Electrical Engineering/thermal energy


QUESTION: Hi - I'm trying to wrap my head around a problem I haven't been able to understand yet: if you have a 100W lightbulb, and only 5% goes to light for example, and 95% warms up the room, what is the sensible gain in the room? Is it 95W? And I ask because I have found an entry in a textbook that shows a conversion from the power input (P) to the thermal energy given off (Q) as Q=Px3.41. Therefore, according to this, the sensible gain in the room would be not 95W but 3.41x95=324W. I want to double check that this is correct, because intuitively it seems bizarre to say that a 100W lightbulb can provide 324W of heating to the room, but I guess it must be in some conversion factors somewhere..? Thanks for any clarification you are able to provide!

ANSWER: I don't know about the 'gain' you are referring to but a 100w lamp will produce 100w.  The ratings of lamps is the electrical heating value; the rating is not reduced by the light that is emitted.

Therefore, a 100 watt lamp produces 100 watts continuously pretty much and it will add that much heat to the interior of the room.  It will not produce more heat than it consumes.  Incadescant lamps are resistive in nature and the voltage times the current passing through the filament gives the power dissipation.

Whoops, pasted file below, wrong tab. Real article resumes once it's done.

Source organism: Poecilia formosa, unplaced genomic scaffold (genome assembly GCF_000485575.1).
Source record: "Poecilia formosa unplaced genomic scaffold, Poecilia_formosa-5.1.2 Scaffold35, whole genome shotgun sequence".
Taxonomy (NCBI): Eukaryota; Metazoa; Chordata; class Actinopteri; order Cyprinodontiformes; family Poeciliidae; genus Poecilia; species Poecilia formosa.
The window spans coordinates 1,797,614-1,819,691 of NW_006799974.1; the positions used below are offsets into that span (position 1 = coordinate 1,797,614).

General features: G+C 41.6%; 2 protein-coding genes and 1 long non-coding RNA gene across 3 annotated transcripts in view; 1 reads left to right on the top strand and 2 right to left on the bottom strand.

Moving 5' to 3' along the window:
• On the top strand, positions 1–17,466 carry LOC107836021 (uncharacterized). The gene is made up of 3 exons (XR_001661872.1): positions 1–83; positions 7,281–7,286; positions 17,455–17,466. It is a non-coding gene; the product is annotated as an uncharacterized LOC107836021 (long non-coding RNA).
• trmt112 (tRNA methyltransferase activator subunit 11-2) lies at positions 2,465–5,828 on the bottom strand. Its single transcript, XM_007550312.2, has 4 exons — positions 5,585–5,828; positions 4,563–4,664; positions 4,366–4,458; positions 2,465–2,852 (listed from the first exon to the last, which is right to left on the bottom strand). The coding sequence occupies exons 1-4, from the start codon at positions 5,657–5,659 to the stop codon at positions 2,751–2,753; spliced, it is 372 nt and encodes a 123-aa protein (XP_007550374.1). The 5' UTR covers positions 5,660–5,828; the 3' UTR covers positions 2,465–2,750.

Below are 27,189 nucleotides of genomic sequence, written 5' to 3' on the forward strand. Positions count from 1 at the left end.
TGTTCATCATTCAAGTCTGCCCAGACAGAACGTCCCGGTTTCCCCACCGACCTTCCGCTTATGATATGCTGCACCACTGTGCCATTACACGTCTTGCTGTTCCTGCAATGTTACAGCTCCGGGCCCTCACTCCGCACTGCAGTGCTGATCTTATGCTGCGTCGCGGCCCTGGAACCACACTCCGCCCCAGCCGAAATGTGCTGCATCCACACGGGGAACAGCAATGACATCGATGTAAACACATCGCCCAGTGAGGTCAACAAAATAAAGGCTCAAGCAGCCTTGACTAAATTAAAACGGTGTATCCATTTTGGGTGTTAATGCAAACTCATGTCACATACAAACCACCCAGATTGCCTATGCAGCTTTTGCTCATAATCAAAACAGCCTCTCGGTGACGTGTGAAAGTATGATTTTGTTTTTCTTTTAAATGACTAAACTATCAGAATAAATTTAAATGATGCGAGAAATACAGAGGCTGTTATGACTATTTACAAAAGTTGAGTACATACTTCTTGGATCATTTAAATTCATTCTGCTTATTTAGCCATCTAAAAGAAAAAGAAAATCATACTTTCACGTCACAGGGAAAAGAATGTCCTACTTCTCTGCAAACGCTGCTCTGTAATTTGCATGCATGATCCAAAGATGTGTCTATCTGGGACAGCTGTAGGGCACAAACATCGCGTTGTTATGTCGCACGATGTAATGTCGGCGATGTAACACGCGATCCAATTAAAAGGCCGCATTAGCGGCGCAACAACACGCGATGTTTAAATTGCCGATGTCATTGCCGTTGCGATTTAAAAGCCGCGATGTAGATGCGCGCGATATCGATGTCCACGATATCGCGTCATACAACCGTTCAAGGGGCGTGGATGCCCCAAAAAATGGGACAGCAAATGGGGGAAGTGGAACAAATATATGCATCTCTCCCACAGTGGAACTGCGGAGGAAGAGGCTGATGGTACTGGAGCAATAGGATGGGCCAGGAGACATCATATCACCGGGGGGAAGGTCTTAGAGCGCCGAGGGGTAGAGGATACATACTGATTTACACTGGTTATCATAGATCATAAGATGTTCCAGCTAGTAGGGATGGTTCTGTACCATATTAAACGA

The equation you give - Q = Px3.41 is strange to me and I don't know where it comes from or what its meaning is.  If you can give me the reference of the title of the book I will investigate it for you.

Hope this helps.

---------- FOLLOW-UP ----------

QUESTION: Thank you for your quick reply. What you have said makes sense to me - now just to figure out what this textbook is referring to.
It is called Mechanical and Electrical Systems in Buildings, by Tao, W.K.Y. and Janis, R.R., published in 1997. The equation comes in the section explaining how to calculate interior cooling loads of rooms, and cites this equation as a conversion from power input to sensible gain in the room for lights and appliances.
Thanks again!

OK. I think it is talking about heat or temperature build up in a room with typical ventilation, air handling, etc.  As you know when a room is closed up and a 100 watt lamp is in the room's center over time the temperature will build up and it gets warmer and warmer as time goes by.

I think the text book is talking about build up and what it takes to keep the temperatures at normal working conditions.  Makes sense to me although I think the formula is probably a gross estimate over many different parameters.

Hope this helps.  

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